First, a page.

Drivers Will Be Forced To Give Cyclists 'More Priority' On Roads From Next Week
| Last updated
Changes to the Highway Code will come into force next week which will give cyclists and pedestrians greater protection on the roads.
The Department of Transport will publish new rules on 29 January which include a 'hierarchy of road users' and this will mean that drivers could face £200 ($270) fines and six points on their licence if they don't follow the rules.
Drivers will be told they need to prioritise cyclists and pedestrians with the idea being that the law will require those who can do the greatest harm to others to have a higher level of responsibility to reduce the danger.
This means for example that someone driving will have more responsibility to watch out for people cycling, walking or riding a horse, and cyclists will have more responsibility to be aware of pedestrians.
Other key amendments to the Highway Code include clearer guidance for drivers to leave a minimum distance of at least 1.5 metres when overtaking cyclists, and instructing drivers to give way to pedestrians waiting to cross roads at junctions.
There will also be a recommendation for car users to reduce the risk of opening a door into the path of a cyclist by using the hand on the opposite side to the door, as this will often lead to them looking over their shoulder.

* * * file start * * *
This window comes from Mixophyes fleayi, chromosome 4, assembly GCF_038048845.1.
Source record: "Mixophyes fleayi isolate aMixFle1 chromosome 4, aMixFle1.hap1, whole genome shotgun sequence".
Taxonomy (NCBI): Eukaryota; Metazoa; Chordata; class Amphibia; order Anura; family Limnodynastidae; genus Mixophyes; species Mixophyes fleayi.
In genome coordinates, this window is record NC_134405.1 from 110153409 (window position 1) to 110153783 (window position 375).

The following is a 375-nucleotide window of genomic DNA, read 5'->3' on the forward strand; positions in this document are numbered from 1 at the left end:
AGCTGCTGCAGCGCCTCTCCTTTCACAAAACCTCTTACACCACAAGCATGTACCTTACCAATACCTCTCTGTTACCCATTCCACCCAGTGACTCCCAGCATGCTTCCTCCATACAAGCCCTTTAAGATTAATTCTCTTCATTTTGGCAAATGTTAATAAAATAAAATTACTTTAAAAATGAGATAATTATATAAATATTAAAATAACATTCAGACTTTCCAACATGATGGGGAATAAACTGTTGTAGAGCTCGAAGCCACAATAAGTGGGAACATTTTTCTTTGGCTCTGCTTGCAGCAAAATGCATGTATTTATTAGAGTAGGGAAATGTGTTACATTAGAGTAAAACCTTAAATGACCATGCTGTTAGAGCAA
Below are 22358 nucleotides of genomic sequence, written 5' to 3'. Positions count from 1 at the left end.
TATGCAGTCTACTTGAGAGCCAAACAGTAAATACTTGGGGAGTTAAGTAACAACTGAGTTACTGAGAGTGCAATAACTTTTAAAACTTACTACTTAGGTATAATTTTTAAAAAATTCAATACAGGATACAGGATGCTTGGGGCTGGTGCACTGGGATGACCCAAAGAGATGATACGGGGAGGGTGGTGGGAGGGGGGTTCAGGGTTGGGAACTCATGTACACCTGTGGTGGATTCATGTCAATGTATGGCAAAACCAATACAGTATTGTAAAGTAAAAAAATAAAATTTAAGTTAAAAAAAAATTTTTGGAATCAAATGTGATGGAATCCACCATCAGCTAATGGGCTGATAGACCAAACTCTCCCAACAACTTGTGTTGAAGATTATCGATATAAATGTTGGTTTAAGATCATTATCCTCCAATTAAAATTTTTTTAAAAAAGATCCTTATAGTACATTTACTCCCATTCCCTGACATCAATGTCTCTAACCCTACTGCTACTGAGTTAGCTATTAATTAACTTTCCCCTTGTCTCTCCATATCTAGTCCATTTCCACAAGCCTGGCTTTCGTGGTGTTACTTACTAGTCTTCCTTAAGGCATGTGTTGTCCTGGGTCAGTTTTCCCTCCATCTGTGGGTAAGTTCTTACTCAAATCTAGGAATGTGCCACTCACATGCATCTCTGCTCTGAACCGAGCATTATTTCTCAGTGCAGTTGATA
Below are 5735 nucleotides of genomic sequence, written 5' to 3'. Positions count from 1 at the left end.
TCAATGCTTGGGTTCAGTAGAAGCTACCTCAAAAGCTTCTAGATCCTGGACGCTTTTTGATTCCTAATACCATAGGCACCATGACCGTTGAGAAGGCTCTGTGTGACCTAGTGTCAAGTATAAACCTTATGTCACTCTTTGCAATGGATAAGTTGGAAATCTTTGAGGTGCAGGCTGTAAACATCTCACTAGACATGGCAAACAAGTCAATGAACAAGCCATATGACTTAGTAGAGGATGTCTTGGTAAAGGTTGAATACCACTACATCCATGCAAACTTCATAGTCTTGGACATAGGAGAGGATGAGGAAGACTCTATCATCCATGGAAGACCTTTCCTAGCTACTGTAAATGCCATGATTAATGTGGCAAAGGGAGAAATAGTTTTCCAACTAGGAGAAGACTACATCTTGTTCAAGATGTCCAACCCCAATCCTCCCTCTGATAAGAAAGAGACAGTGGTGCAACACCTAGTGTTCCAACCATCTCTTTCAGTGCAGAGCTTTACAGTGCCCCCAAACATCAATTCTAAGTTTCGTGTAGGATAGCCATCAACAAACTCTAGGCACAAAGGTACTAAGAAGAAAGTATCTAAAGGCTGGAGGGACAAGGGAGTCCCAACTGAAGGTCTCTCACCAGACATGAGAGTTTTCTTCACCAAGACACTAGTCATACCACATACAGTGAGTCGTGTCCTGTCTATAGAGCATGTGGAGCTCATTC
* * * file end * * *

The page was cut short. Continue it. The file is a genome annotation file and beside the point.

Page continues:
Cycling UK’s head of campaigns Duncan Dollimore expressed concern that the revisions to the Highway Code 'are not being communicated', and 'will be of limited benefit if the public aren’t aware of them'.
He said: “Many people won’t have read the Highway Code for years so it’s essential that the key changes are clearly explained, with simple, accurate and memorable messages.
“These changes have legal implications. Just as we saw with the introduction of other road safety measures like mandatory seat belts and stricter drink driving laws, the public needs to be accurately informed about the new rules.
“The hierarchy of responsibility and changes to junction priority need to be explained and communicated properly, regardless of whether or not everyone agrees with them.”
A DfT spokesman said: “The proposed upcoming changes to the Highway Code will improve safety for cyclists, pedestrians and horse riders and were announced to national press.
“The department has established a working group of key organisations to ensure that messages about the changes are as widespread as possible and our well-established Think! campaign will continue to ensure all road users are aware both when these changes come into effect and beyond.”